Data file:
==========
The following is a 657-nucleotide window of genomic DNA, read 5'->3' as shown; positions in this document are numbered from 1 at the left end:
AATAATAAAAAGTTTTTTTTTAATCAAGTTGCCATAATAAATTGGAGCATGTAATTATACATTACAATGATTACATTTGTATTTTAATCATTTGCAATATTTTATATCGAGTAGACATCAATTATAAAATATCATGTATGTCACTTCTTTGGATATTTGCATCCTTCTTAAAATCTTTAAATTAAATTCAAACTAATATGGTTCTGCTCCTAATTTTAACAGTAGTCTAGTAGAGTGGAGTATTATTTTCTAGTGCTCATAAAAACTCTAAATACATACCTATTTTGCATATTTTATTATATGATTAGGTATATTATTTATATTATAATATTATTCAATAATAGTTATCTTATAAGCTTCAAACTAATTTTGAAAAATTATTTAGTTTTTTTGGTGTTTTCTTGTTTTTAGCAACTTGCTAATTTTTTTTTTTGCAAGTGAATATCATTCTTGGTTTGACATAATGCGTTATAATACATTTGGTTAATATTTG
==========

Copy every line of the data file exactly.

The following is a 657-nucleotide window of genomic DNA, read 5'->3' as shown; positions in this document are numbered from 1 at the left end:
AATAATAAAAAGTTTTTTTTTAATCAAGTTGCCATAATAAATTGGAGCATGTAATTATACATTACAATGATTACATTTGTATTTTAATCATTTGCAATATTTTATATCGAGTAGACATCAATTATAAAATATCATGTATGTCACTTCTTTGGATATTTGCATCCTTCTTAAAATCTTTAAATTAAATTCAAACTAATATGGTTCTGCTCCTAATTTTAACAGTAGTCTAGTAGAGTGGAGTATTATTTTCTAGTGCTCATAAAAACTCTAAATACATACCTATTTTGCATATTTTATTATATGATTAGGTATATTATTTATATTATAATATTATTCAATAATAGTTATCTTATAAGCTTCAAACTAATTTTGAAAAATTATTTAGTTTTTTTGGTGTTTTCTTGTTTTTAGCAACTTGCTAATTTTTTTTTTTGCAAGTGAATATCATTCTTGGTTTGACATAATGCGTTATAATACATTTGGTTAATATTTG